Community gardens also encourage children to get outside during the summer months. Children can plant fruits and vegetables and tend to them from seed to harvest. Local universities often have nutrition and wellness programs that property managers can inquire about. Through the programs, universities can come out to the community to teach residents about gardening their own fruits and vegetables, as well as instruction on harvest time and food preparation. Harvesting and preparing their own food can give children a sense of accomplishment by successfully completing a task from start to finish.
Bringing in Local Community Members
One of the most rewarding experiences over the summer is helping children form bonds with local community members like police officers. National Night Out—held annually the first Tuesday in August—is a community-building campaign to promote comradery between police and the public. Beginning in 1984 and celebrated in all 50 states, the event aims to enhance the relationship between police and the local community. It also raises awareness for police programs such as drug prevention and neighborhood watch. By bringing local police departments to affordable communities under positive circumstances, property managers can provide children with positive role models and help build relationships. It provides children with a sense of community, not just on the property.
Children are also often awed by firefighters and fire trucks. Bringing firefighters to an affordable community and allowing children to see the equipment up close, sit in the truck, or even play with the lights and sirens, can excite and inspire them.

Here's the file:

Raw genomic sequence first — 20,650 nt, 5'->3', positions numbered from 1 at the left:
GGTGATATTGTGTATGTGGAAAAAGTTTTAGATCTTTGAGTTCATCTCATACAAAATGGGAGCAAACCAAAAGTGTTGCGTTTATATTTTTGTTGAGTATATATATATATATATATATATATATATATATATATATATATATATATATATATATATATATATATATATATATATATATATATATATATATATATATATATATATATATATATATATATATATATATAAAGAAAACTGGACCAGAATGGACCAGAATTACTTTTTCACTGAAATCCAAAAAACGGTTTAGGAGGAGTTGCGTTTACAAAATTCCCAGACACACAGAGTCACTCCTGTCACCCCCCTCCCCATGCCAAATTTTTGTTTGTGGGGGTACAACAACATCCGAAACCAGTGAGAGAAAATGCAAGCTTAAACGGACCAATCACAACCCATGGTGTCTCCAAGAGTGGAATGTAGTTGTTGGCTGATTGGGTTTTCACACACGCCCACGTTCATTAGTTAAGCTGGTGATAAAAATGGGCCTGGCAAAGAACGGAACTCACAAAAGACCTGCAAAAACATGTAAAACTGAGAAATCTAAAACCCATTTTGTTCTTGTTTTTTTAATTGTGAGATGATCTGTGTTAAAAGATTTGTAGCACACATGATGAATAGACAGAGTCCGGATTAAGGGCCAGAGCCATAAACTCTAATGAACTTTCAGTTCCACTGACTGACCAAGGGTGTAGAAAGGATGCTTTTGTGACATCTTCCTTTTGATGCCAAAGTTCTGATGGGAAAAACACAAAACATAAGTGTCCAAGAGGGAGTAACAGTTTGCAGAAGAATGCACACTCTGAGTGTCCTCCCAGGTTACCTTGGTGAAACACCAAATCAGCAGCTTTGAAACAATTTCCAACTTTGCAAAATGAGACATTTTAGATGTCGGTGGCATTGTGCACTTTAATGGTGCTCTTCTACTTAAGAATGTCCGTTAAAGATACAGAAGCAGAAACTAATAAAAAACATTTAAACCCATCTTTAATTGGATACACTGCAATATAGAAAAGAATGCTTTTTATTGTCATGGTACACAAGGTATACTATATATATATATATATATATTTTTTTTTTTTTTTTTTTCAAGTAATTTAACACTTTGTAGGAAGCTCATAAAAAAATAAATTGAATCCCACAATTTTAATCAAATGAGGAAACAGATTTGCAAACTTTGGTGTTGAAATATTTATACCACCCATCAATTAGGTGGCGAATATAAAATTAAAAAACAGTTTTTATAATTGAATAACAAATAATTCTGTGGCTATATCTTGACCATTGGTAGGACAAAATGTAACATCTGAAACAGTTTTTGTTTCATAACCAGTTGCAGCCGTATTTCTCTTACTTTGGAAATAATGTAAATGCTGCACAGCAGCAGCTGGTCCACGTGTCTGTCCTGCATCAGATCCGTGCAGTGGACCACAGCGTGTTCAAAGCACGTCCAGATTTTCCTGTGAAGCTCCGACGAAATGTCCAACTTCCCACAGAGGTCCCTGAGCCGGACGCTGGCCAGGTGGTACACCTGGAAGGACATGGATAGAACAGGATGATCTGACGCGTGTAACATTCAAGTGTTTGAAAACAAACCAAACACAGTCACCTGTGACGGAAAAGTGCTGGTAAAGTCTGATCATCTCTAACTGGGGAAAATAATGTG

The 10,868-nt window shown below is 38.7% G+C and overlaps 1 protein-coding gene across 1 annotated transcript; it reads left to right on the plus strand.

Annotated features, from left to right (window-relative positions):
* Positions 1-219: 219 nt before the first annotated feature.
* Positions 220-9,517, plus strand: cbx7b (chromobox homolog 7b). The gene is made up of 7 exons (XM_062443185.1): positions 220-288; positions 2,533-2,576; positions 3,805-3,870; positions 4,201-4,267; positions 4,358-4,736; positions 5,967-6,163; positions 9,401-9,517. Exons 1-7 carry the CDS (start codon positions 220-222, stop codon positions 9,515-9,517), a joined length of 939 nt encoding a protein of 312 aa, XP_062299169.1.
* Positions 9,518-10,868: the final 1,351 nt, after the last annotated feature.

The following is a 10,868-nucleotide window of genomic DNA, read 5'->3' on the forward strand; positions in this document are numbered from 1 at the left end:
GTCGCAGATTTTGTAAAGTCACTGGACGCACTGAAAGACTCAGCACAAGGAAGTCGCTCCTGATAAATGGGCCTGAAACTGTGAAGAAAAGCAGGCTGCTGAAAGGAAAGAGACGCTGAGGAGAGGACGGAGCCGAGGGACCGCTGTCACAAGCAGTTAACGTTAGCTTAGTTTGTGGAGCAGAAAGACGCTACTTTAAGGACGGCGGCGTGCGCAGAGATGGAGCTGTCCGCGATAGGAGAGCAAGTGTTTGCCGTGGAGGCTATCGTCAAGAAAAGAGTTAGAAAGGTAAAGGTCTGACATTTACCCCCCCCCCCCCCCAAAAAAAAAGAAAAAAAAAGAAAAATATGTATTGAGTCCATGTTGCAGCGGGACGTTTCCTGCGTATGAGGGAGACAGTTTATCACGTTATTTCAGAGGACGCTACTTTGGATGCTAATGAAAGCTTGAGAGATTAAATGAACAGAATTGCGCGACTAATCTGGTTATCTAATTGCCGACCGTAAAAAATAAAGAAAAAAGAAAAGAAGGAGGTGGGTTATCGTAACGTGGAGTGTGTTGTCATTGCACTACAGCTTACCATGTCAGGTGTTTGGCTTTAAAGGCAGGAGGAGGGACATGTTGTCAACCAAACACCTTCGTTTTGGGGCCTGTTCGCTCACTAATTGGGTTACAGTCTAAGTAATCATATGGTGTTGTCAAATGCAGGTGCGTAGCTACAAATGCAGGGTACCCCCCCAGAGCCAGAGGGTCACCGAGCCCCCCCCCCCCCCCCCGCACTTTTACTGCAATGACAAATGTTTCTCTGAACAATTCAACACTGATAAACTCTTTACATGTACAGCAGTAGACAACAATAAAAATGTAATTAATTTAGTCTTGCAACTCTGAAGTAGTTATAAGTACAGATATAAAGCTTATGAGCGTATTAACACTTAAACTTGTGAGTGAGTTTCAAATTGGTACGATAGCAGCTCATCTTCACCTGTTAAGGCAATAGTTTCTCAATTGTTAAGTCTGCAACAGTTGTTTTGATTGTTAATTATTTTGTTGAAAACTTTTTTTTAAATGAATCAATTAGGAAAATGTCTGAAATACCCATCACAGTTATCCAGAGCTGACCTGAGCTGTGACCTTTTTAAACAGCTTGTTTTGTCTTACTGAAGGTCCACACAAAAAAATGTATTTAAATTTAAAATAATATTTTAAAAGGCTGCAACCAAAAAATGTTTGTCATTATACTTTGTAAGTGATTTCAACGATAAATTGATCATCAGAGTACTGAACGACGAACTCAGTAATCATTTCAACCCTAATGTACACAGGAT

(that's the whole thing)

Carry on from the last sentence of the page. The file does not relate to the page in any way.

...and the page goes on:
Arranging Crafts and Back-to-School Activities
Another way to keep children occupied and entertained is through arts and crafts. This typically involves property managers providing and laying out the necessary supplies for children to create their own art pieces. Local libraries can also help with this, coming to affordable communities with the necessary materials and instructions. The COVID-19 pandemic opened doors for virtual instruction as well. Many libraries now offer online links with step-by-step instructions that explain how to create the project at hand. As the summer wears on, making these crafts back-to-school-focused can get children exhilarated for the upcoming year ahead.
The summer months can be long, and it’s important to keep kids engaged during this time. Simple, organized group activities can make a huge difference in their lives. Getting kids outside and together can stimulate them, increase mental health and keep them out of trouble.
Property managers aim to create better lives for their residents, giving them a place they feel proud to call home. By utilizing community amenities, looking into local partnerships, building relationships with local law enforcement and providing fun activities such as crafts and snacks, property managers can ensure that children are cared for while keeping them engaged with their community over summer break.
Ricardo Alicea is the managing director of asset management at Wendover Housing Partners. He is a fundamental part of establishing the organizational vision to assist management staff in adapting to resident’s needs and to the ever-changing multifamily environment. An accomplished professional with more than 25 years of experience, Alicea’s expertise led him to become a skilled strategist who transforms strategic plans into workable solutions that benchmark performance against market and key operational goals.